The question was something about the other name for Mt. McKinley. You west-coast people know it; most people who have been around a while probably know it, but for some reason, they didn’t know it. The answer was Denali, and my hint was, “It’s a model of SUV.” I thought that was pretty good, as clues go, but they still couldn’t get it. After I told them the answer, a player on the other side said, “Well, that wasn’t a good clue. Denali is the GMC deluxe trim package, not the model.”

These are the kinds of things you learn at Detroit parties. Honestly, I had no idea.

Last night Alan decided to start watching “The Irishman,” which now that it is on Netflix is likely being watched by some viewers the way you eat a horse — one bite at a time. About 10 minutes in, there’s a flashback to when the DeNiro and Pesci characters met, in an era that looks like sometime in the 1940s. DeNiro is driving a truck that’s broken down, and has the hood up, trying to figure out what’s wrong. Pesci ambles over, looks inside and tells him the problem is the timing chain. Just tighten that up, and it’ll run fine, he says.

Alan barked from his seat, “That makes no sense. A vehicle like that would have had a camshaft.”

Such is life in a company town. What’s your town? What’s its company? And how does it affect your Trivial Pursuit games?

So. Today is the 39th anniversary of John Lennon’s death by gunfire. I guess, for some, it’s one of those things where you remember what you were doing and all that. I shudder to think of the information drought I lived through, then. Don’t think I owned a TV. I heard about it from a morning DJ, didn’t believe it, and confirmed with my friend Kirk, who was clearing the wires at the Dispatch that morning. Another friend, however, was way ahead of us both. He’d been doing something called “chatting” on a newfangled computer thingamajig called CompuServe. One of the people he was chatting with could see the Dakota from where he lived in New York, and was reporting live to everyone else in the chat. And finally, a former colleague got a call from a very bitter ex-girlfriend, who woke him up in the middle of the night to inform him, “John Lennon was shot four times tonight. Someone was waiting for him. That’s gonna happen to you some day.” Then she hung up, leaving him listening to a dial tone.

You ask me, we lost a lot when we lost the dial tone. Such an effective punctuation, such a great way to say “fuck off forever.” You can keep the busy signal, but bring back the dial tone.

My sister sold telephone systems. She was the first to point out how, early in the cellular era, Hollywood sound editors would sometimes insert a dial tone to indicate a hang-up or dropped cellular call in a movie, because otherwise how would the audience know the other party had left the call? (Answer: By using the No Signal trope.)

That was her company-town expertise.

Quiet weekend here. Got the tree, put up the tree, decorated the tree. Now I’m doing food prep for the week ahead, because my waistbands are edging toward tourniquet-land and it’s time to get that shit under control. Operation Better Body starts the day you decide to start, holidays be damned. If I can just put sugar away for a while, I’ll be fine.

Not much bloggage, although there was a great deal of good reading over the weekend. Go looking for it yourself; between paywalls and the history of this blog, I feel like there’s nothing more to say about links many of you can’t even look at. The big joke was, of course, the president of the United States bitching about low-flow toilets, which we hashed over in this space a couple years back. For the record, my house now has two, and I love them both. They have never failed to handle a depth charge, and they don’t refill for five minutes, which can disturb your sleep when you get up to pee at 3 a.m.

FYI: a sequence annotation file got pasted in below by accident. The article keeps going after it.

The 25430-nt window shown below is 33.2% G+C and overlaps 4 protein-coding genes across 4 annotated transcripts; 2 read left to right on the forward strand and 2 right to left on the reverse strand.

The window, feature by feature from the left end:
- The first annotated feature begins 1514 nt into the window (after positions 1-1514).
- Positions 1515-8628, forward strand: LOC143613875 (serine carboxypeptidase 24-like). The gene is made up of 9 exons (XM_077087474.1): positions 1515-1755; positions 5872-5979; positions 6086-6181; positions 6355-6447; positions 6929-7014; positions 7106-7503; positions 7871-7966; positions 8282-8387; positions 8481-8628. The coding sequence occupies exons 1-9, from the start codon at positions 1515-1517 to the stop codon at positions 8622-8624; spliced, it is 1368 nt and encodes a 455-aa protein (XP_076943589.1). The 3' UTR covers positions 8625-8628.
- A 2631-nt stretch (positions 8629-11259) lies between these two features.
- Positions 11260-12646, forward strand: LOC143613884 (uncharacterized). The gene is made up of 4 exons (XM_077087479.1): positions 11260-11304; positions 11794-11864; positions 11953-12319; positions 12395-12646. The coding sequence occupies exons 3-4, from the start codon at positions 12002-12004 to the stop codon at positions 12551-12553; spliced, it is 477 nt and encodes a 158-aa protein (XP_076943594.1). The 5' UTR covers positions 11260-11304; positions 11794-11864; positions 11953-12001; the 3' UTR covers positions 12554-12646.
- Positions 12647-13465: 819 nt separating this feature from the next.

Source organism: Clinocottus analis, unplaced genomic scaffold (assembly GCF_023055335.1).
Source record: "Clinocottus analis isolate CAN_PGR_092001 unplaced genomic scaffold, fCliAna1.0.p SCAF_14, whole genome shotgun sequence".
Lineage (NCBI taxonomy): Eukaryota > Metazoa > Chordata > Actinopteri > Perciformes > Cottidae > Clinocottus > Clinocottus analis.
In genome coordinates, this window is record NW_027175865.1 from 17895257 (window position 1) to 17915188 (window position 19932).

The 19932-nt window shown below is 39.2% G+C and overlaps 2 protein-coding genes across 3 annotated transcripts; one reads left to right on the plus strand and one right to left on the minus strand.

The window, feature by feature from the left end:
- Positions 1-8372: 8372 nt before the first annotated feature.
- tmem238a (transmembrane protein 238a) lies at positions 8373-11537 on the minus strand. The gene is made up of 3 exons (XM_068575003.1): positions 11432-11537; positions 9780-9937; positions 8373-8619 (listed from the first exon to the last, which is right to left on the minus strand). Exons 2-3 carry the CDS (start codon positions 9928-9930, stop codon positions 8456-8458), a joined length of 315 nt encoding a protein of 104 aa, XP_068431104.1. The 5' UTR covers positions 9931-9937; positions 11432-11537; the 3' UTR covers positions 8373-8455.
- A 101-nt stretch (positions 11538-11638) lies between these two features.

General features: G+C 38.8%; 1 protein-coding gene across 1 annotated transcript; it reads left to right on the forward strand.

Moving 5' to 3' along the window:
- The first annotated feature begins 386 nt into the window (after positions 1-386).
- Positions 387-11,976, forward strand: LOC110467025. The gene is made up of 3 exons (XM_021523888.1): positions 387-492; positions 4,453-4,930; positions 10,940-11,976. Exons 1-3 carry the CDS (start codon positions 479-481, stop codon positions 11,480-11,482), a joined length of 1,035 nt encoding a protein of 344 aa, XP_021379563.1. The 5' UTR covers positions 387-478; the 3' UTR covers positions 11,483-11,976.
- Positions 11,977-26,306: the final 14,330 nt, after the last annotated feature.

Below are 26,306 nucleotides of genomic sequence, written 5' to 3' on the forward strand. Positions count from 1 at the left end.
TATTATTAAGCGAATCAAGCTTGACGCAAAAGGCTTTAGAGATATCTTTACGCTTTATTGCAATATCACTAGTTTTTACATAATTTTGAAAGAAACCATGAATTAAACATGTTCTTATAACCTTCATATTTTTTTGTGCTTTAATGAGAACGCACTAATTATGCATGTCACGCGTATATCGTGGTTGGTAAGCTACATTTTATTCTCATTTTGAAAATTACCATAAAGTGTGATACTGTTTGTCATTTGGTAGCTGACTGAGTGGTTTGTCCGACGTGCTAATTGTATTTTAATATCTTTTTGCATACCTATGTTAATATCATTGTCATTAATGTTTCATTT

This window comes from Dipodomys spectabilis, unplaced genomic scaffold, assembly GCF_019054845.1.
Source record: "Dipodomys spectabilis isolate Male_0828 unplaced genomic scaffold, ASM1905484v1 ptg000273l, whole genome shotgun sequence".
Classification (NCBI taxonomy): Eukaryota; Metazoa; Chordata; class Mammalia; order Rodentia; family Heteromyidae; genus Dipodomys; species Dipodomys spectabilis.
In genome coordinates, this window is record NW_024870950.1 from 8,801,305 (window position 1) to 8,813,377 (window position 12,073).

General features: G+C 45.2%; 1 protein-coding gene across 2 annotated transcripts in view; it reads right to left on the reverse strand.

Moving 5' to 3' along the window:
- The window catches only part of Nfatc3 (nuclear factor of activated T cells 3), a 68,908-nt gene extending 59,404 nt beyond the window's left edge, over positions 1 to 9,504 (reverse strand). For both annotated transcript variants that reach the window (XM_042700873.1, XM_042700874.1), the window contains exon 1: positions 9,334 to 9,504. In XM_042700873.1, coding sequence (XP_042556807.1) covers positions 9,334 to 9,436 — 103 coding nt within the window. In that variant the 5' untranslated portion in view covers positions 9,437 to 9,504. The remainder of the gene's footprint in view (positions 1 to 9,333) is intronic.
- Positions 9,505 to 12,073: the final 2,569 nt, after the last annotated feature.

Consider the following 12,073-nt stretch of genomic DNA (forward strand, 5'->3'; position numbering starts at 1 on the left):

Also, you know bugs me the most about that stupid toilet rant? The way he says, “We’re looking very strongly at” something. He’s always looking strongly at something. Fucking speak correct English, you moron.

But there’s this: Linda Ronstadt, shit-talking Mike Pompeo right in his stupid lying face. They should give her a fucking medal on top of the Kennedy Center necklace.

The week ahead awaits us all. Make it a good one.

Posted at 5:22 pm in Detroit life | 59 Comments

Organs for sale.

It’s been a taxing day. Cold, blowy, and the family room is still a mess, so I’m living more in the bedroom and it seems to be a sign of age that I hate having my routine messed up.

Two quick pieces of bloggage to get you going:

It’s worth a WP click to check out their imaginatively presented graphic-novel version of the Mueller report. Offer it to your MAGA friends, if you have any: “Here. I know you struggle with reading, so maybe this will make it easier.” If nothing else, it’s imaginatively presented.

And here’s the mayor of Baltimore today:

In a recent televised news conference and interview, Baltimore Mayor Bernard C. “Jack” Young said he’s concerned about a white van “snatching” young girls to sell their organs. But Baltimore Police say they have no reports of any such incidents.

Young’s source, according to an interview with WBAL, is social media.

“We’re getting reports of somebody in a white van trying to snatch up young girls for human trafficking and for selling body parts, I’m told. So we have to be careful because there’s so much evil going on, not just in the city of Baltimore, but around the country,” he said. “It’s all over Facebook.”

Police spokesman Matt Jablow said the department is “aware of the posts on social media, but we do not have any reports of actual incidents.”

Why do I even come to work in the morning, if this is the way a big-city mayor gets his information? I ask you.

Posted at 8:39 pm in Current events | 61 Comments

Baptism in blood.

One of my birthday gifts was a mandoline slicer, so I can make perfect Potatoes Anna and apple tarts and the like. I christened mine in the traditional way — with blood. I was slicing peppers for some grilled sausages when I gouged a chunk out of my thumb Friday evening.